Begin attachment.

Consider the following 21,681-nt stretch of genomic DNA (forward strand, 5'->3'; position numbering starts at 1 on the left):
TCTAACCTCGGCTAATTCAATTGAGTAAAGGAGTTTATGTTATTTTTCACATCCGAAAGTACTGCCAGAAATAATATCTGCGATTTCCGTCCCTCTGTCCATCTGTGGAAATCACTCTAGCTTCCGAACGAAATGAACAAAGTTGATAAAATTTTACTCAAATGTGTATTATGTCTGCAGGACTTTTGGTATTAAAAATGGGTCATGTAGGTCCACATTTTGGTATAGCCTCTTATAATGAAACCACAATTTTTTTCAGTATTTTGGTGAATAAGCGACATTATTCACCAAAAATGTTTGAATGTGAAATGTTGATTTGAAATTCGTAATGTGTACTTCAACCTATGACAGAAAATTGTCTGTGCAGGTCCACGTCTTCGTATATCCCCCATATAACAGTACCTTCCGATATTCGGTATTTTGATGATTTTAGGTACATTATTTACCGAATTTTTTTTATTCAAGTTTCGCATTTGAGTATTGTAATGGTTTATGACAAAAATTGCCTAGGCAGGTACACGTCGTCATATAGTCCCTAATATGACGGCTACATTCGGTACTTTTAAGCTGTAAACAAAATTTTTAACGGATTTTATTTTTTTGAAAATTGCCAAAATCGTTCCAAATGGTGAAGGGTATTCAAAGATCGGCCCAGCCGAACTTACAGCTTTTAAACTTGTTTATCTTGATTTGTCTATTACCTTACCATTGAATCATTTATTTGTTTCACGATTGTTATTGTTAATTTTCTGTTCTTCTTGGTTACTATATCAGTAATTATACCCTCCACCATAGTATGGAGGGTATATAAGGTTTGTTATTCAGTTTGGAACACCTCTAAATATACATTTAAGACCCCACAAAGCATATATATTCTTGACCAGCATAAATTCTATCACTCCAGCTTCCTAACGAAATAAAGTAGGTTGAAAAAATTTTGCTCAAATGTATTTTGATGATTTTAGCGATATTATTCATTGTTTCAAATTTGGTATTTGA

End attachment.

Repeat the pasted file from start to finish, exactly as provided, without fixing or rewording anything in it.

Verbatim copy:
Consider the following 21,681-nt stretch of genomic DNA (forward strand, 5'->3'; position numbering starts at 1 on the left):
TCTAACCTCGGCTAATTCAATTGAGTAAAGGAGTTTATGTTATTTTTCACATCCGAAAGTACTGCCAGAAATAATATCTGCGATTTCCGTCCCTCTGTCCATCTGTGGAAATCACTCTAGCTTCCGAACGAAATGAACAAAGTTGATAAAATTTTACTCAAATGTGTATTATGTCTGCAGGACTTTTGGTATTAAAAATGGGTCATGTAGGTCCACATTTTGGTATAGCCTCTTATAATGAAACCACAATTTTTTTCAGTATTTTGGTGAATAAGCGACATTATTCACCAAAAATGTTTGAATGTGAAATGTTGATTTGAAATTCGTAATGTGTACTTCAACCTATGACAGAAAATTGTCTGTGCAGGTCCACGTCTTCGTATATCCCCCATATAACAGTACCTTCCGATATTCGGTATTTTGATGATTTTAGGTACATTATTTACCGAATTTTTTTTATTCAAGTTTCGCATTTGAGTATTGTAATGGTTTATGACAAAAATTGCCTAGGCAGGTACACGTCGTCATATAGTCCCTAATATGACGGCTACATTCGGTACTTTTAAGCTGTAAACAAAATTTTTAACGGATTTTATTTTTTTGAAAATTGCCAAAATCGTTCCAAATGGTGAAGGGTATTCAAAGATCGGCCCAGCCGAACTTACAGCTTTTAAACTTGTTTATCTTGATTTGTCTATTACCTTACCATTGAATCATTTATTTGTTTCACGATTGTTATTGTTAATTTTCTGTTCTTCTTGGTTACTATATCAGTAATTATACCCTCCACCATAGTATGGAGGGTATATAAGGTTTGTTATTCAGTTTGGAACACCTCTAAATATACATTTAAGACCCCACAAAGCATATATATTCTTGACCAGCATAAATTCTATCACTCCAGCTTCCTAACGAAATAAAGTAGGTTGAAAAAATTTTGCTCAAATGTATTTTGATGATTTTAGCGATATTATTCATTGTTTCAAATTTGGTATTTGA